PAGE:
Morning Dew

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Re: Why sit in an uncomfortable position if the object is to relax?
« Reply #28 on: February 06, 2011, 08:45:22 AM »
KN you are my hero mate  ;D
you put it so well;
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Also, I like to reflect on the positive kamma that I generate whenever I catch my mind wandering.  That's what I meant when I said, "Each waking-up moment plants a seed for future waking-up moments." This is really true. The more you catch-yourself lost in a thought, the more you will catch yourself lost in other states during your ordinary life.
WoW, how true yet sooooo simple one easily slips by it without noticing it.
You are an inspiration to this community a true Damma friend, love to have you around  :)

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Feels more like viewing the glass as half full than half empty if you know what I mean

I do indeed. This is a very good way to aproach the practice and all the rest. I can go about my day miserable or I can go about my day smileing, the same applies to the sitting practice. I can moan about all the thoughts invading my mind or I can smile at them and being happy about the fact I am aware of them as KN nicely put it "Each waking-up moment plants a seed for future waking-up moments."

Good man Semantic! How is your practice these days?  :)

Friendly Che

Andrew

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    • friends tell me things, sometimes I listen.
    • Letting Go.
Re: Why sit in an uncomfortable position if the object is to relax?
« Reply #29 on: February 06, 2011, 12:17:28 PM »
Awesome thread. ;D

love

Andy
getting it done

Semantic

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Re: Why sit in an uncomfortable position if the object is to relax?
« Reply #30 on: February 06, 2011, 01:49:16 PM »
Good man Semantic! How is your practice these days?  :)

Thanks for asking. I'd like to claim it is going reasonably well. Still as scatterbrained as ever, but further to the subject of this thread, I experimented a bit more with changing the posture and found one that seems to work quite well for me. Previously, I was always sitting at the edge of the sofa, feet on the floor and hands resting on the knees.

But this wasn't very stable for the back. So now, I'm sitting cross-legged (didn't even try this before, just dismissed it off-hand, but it works!) on top of the sofa, with my arms straight out in front letting the wrists rest on the knees. This makes the body form a sort of pyramid shape and it's proved a lot more stable for the upper back.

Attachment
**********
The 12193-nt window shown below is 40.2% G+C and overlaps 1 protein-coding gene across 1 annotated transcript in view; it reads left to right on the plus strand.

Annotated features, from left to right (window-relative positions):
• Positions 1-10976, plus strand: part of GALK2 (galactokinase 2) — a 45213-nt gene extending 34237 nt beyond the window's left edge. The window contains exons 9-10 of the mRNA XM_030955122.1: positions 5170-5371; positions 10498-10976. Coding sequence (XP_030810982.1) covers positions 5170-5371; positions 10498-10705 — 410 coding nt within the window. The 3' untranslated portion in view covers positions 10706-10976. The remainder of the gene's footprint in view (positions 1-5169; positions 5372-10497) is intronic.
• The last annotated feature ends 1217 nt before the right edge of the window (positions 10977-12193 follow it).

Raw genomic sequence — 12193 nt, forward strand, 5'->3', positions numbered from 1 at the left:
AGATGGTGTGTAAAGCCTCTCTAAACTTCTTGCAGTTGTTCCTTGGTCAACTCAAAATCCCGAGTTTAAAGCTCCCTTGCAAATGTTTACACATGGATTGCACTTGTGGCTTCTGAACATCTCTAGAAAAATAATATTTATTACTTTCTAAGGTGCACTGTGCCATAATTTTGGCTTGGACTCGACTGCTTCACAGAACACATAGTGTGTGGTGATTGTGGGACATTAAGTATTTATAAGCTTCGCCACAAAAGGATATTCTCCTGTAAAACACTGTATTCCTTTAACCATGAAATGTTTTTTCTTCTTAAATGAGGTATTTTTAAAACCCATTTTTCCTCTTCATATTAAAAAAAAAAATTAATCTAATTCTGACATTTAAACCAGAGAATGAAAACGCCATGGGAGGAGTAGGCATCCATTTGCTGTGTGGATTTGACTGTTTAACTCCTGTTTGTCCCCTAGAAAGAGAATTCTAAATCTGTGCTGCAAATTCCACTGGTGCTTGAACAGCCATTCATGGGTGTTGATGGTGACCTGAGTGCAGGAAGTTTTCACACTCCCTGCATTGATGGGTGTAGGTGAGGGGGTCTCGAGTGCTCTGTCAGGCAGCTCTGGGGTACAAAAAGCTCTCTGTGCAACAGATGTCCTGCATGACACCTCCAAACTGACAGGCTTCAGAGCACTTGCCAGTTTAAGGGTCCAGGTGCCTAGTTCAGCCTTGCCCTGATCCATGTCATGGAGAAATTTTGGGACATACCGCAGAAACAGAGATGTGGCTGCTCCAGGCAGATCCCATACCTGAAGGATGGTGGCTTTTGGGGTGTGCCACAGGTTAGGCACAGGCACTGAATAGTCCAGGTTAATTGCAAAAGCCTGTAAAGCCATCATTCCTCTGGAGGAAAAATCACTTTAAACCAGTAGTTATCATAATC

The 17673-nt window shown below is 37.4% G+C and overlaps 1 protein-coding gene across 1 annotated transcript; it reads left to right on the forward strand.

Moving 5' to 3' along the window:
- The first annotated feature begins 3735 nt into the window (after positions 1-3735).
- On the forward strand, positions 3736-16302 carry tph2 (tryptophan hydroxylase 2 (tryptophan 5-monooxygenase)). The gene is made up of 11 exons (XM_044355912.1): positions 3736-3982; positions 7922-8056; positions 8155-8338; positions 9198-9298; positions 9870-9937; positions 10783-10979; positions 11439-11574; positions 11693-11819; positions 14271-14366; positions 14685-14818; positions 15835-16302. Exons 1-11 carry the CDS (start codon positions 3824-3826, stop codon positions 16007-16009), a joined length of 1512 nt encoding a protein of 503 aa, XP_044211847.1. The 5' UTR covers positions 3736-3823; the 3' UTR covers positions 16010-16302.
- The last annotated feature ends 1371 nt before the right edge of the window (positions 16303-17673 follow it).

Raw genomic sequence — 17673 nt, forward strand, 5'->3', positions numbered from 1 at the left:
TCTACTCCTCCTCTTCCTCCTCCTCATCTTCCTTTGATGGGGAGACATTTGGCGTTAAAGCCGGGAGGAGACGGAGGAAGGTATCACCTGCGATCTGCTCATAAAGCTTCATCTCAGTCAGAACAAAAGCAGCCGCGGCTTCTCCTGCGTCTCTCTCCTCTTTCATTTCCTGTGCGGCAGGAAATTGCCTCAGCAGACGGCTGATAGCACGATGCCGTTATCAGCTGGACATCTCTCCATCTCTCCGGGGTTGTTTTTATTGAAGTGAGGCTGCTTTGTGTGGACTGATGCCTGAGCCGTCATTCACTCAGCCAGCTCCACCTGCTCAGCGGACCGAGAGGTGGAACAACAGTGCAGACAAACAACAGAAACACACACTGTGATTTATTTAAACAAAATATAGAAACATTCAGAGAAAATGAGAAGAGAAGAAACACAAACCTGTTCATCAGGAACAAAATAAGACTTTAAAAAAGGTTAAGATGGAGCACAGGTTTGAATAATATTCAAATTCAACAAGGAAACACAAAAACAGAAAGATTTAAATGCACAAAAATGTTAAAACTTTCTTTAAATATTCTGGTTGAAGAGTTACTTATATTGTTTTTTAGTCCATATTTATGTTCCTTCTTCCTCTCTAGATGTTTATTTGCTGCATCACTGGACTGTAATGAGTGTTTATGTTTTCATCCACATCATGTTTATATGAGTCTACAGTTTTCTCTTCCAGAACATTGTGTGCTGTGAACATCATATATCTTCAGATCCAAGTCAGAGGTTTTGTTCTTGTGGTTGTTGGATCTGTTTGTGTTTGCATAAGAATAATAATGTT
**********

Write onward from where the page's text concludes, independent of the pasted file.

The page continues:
In return, this has definitely reduced some of the frustration I used to experience during a sitting, and I find it easier to concentrate on the practice as such.

It's also helped a lot to try and be aware of kid novice's advice, to really appreciate each waking up moment. Now, what I do is I cultivate a sense of "wow, amazing, attention is back already" when I catch myself out, instead of "oh, damn, what was I thinking about, it's been going on for ages". Makes a lot of difference actually, and I sometimes find myself with an involuntary smile on my face when it happens. :)

So thank you all!

Morning Dew

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Re: Why sit in an uncomfortable position if the object is to relax?
« Reply #31 on: February 06, 2011, 05:24:24 PM »
I find it very important to find the most comfortable posture. I tried chair, seiza, cross legged, walking, lying ... None of it worked until i build a Seiza Bench. From now on even one hour doesnt cause much physical discomfort.

Yes KN nailed it properly he is good he is :D
I am also applying this more positive aproach having compassion for the culturaly conditioned deluded self ;)

You seem to doing well.

Friendly Che

kidnovice

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    • Theravada: with nuts and bolts from Goenka-ji, and fine tuning from Thanissaro Bhikkhu
Re: Why sit in an uncomfortable position if the object is to relax?
« Reply #32 on: February 06, 2011, 10:03:59 PM »
Thanks for th kind words, Che.  :) I too am glad to be here... and glad to have YOU around! Dharma friends, indeed.  8) (definitely wishing I could attend the upcoming retreat!)

I am glad that your practice is developing well, Semantic. It's really inspiring to hear! Oh, and this was a beautiful reflection:

Also, it just struck me why not marvel at the constant ability of the mind to actually wake up from drifting and be grateful each time it happens. That is to cultivate a gratefulness at the mind's ability to wake up...

Metta,
KN
May we cultivate the serenity to accept the things we cannot change; the compassion to change the things we can; and the wisdom to know the difference.